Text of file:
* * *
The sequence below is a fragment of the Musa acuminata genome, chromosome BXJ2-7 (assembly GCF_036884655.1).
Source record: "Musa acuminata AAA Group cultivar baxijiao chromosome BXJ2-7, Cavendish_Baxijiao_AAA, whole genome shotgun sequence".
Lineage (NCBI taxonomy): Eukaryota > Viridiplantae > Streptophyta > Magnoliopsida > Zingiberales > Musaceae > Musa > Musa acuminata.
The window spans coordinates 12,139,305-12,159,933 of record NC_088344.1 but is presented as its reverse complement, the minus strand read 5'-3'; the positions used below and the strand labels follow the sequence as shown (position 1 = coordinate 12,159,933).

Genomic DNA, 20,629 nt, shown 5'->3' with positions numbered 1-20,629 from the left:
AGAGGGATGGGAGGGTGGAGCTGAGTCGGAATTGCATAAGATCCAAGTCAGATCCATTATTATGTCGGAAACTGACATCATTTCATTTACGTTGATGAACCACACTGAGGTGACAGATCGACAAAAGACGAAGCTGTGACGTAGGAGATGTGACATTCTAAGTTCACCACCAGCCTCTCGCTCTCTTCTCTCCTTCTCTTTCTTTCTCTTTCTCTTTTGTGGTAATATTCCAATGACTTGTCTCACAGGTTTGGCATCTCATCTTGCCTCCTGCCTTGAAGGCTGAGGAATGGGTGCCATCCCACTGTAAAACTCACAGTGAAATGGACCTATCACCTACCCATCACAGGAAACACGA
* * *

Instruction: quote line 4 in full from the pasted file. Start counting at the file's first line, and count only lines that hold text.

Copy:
The window spans coordinates 12,139,305-12,159,933 of record NC_088344.1 but is presented as its reverse complement, the minus strand read 5'-3'; the positions used below and the strand labels follow the sequence as shown (position 1 = coordinate 12,159,933).